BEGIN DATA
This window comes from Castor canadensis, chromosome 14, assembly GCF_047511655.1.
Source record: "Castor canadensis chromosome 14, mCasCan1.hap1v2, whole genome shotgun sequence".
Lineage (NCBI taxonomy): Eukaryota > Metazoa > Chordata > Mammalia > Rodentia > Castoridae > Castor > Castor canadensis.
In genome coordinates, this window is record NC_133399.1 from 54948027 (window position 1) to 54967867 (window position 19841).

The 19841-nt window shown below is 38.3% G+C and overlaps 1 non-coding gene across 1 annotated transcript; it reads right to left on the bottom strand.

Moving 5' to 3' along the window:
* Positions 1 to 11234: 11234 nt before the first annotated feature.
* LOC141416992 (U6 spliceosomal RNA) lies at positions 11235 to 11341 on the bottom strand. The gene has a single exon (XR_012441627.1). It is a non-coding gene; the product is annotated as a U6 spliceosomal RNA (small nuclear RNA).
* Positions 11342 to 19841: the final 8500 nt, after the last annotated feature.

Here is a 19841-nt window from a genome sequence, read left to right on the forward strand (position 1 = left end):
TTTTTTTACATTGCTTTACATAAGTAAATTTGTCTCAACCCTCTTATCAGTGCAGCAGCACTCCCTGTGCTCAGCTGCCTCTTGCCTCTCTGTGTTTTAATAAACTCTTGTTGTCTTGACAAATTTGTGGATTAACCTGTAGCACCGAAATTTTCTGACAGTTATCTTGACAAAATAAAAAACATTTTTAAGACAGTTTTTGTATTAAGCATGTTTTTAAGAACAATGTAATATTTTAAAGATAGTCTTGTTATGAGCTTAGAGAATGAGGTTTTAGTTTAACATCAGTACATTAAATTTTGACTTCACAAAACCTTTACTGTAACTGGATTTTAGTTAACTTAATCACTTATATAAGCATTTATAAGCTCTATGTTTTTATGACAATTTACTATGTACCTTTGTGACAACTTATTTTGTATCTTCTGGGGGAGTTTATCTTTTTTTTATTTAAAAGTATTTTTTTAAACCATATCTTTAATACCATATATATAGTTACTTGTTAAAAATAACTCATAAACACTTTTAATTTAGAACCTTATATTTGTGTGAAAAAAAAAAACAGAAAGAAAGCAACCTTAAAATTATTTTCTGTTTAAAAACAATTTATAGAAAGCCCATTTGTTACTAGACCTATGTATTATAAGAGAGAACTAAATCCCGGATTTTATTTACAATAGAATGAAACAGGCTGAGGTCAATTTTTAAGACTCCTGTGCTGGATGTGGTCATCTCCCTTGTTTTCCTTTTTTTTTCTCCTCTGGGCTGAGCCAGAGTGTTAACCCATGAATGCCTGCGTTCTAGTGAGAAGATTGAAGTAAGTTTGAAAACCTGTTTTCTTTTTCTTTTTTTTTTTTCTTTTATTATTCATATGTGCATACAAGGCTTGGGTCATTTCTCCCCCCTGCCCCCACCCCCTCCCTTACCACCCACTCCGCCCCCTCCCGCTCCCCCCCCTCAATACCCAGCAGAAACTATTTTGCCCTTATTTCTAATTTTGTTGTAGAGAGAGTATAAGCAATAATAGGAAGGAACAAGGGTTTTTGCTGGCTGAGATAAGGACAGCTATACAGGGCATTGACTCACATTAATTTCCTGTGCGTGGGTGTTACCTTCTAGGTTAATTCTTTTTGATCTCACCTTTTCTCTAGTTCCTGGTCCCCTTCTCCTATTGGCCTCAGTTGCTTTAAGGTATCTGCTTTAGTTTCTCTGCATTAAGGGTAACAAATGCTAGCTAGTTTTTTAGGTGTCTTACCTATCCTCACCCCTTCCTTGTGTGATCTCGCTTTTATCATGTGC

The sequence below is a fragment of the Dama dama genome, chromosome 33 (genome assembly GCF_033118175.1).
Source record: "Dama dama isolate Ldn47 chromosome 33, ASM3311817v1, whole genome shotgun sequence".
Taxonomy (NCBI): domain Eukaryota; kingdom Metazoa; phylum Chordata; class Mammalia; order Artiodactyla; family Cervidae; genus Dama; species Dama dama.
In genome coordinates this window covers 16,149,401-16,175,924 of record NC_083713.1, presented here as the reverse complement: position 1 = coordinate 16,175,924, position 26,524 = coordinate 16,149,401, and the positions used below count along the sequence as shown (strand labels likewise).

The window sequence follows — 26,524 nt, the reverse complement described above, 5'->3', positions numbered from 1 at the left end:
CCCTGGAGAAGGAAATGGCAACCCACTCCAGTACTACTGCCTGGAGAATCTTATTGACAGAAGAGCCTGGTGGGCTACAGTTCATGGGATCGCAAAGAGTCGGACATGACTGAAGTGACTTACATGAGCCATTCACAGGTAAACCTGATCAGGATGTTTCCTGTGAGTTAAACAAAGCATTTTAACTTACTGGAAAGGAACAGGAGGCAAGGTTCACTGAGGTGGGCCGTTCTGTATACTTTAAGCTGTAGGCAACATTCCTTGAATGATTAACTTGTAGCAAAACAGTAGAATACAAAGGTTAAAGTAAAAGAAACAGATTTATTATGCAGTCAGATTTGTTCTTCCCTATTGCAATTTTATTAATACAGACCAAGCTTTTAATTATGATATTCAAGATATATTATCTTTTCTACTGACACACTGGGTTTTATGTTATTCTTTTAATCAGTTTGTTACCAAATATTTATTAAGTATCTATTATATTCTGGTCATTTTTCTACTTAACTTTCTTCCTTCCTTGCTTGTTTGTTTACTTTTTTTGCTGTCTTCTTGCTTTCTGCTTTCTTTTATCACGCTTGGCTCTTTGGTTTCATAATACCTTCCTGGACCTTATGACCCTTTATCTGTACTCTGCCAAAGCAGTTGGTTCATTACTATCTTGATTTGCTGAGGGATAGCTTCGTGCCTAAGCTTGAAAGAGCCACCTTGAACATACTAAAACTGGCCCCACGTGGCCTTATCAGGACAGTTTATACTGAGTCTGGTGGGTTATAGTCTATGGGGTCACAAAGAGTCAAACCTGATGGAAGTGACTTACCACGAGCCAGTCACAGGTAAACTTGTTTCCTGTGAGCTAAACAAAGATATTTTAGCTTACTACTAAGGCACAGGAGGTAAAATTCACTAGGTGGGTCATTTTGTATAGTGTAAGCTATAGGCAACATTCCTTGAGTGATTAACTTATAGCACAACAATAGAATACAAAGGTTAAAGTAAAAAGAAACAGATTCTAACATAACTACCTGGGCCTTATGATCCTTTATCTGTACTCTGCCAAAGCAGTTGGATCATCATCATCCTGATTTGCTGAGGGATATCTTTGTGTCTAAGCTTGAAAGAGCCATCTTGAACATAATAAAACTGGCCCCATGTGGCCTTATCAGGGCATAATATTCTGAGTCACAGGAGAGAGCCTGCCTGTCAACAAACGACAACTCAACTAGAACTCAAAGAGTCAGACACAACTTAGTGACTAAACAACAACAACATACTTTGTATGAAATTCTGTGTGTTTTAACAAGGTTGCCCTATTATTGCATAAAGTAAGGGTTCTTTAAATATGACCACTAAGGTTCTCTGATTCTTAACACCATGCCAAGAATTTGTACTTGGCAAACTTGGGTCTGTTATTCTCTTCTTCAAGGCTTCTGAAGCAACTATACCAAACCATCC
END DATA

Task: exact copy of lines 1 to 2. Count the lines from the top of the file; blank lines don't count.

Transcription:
This window comes from Castor canadensis, chromosome 14, assembly GCF_047511655.1.
Source record: "Castor canadensis chromosome 14, mCasCan1.hap1v2, whole genome shotgun sequence".